An unconventional approach to parenting
By her admission, self-employed business development manager Kerri-Ann Coombs adopts a flexible but unconventional approach when it comes to parenting her teenage son.
Before returning to Jamaica in 1999, Coombs, who lives in Gayle, St Mary, spent almost a decade in the US and believes that as far as her maternal duties are concerned, the biggest problem she faces is trying to maintain her son's contentment.
Coombs, 33, told Family and Religion: "Ultimately, what I want for my son, more than anything, is for him to be happy. That is my priority, and I tell him that as long as he is doing things that make him happy without infringing on anyone else in a negative manner, everything will be alright.
"I think I have an unorthodox approach to parenting, possibly because I am close in age to my son and remember what it was like growing up and wishing that adults would be more open about what was going on.
"I try to always understand from his perspective and deal with any issues by coming to an amicable understanding because it's important that he knows that the decisions and choices I make are based on me thinking about his well-being," she said.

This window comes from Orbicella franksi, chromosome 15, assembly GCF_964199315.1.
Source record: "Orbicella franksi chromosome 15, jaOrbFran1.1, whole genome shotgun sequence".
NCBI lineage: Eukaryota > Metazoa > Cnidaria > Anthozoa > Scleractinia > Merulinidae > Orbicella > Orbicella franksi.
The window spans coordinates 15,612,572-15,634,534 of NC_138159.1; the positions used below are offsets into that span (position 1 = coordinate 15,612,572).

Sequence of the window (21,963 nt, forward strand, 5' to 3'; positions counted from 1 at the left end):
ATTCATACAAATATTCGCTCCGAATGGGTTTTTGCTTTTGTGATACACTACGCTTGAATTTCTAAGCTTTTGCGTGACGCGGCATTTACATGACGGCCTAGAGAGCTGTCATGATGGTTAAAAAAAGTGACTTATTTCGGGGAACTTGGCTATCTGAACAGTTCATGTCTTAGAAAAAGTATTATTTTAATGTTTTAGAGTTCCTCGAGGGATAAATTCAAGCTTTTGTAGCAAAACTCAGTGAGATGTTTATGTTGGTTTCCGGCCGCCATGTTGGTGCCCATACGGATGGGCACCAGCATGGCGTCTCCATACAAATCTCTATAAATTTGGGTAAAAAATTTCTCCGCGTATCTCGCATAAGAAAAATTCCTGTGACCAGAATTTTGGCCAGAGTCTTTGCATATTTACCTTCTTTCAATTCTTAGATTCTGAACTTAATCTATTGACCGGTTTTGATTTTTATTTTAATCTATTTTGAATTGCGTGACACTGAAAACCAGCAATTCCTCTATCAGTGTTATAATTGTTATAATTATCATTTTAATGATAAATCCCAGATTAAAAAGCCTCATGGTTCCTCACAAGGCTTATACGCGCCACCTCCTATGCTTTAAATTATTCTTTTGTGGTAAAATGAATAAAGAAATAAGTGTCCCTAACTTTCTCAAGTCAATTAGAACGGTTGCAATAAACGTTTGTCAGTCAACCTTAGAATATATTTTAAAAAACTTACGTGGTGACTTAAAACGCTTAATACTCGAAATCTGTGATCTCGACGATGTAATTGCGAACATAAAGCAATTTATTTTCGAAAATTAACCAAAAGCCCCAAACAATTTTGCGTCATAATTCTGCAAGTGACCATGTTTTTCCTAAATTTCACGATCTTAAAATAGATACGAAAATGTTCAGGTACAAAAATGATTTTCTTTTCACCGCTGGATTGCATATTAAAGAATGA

"Not enough kids are being taught the value of taking care of themselves. When you look at the way people treat the environment and the types of foods they are consuming, it's clear they don't really know how to take care of their health.
"Things like that worry me, so I try to tell him to focus on taking care of his body because those are the things that are really going to matter when you're older. Yes, you will want money and all that type of stuff, but when you don't have your health, you can't have anything else."
Coombs' son, DeShawn Christensen, is grateful that his mother has taken such a progressive parenting stance. The 16-year-old Tacky High School student said: "For me, it's a good thing that my mother takes that approach because it helped me to have a happy childhood, and I thank her for that.
"I would like to see more parents and adults take a similar approach, but I don't think they will because they don't really like to listen to young people. I don't have much faith in older people because they don't like to see things from the children's point of view. I think quite a lot of relationships between adults and children could be improved if adults were just more open-minded."
Coombs agreed: "I think communication is the key to parenting. Always be willing to sit down and have a conversation. It's not always about being a dictator because everybody likes their voice and opinion to be heard and counted, so when you are more inclusive, in my opinion, you'll get a better response from your child, and that fosters a better environment for you to actually get your point across," she said.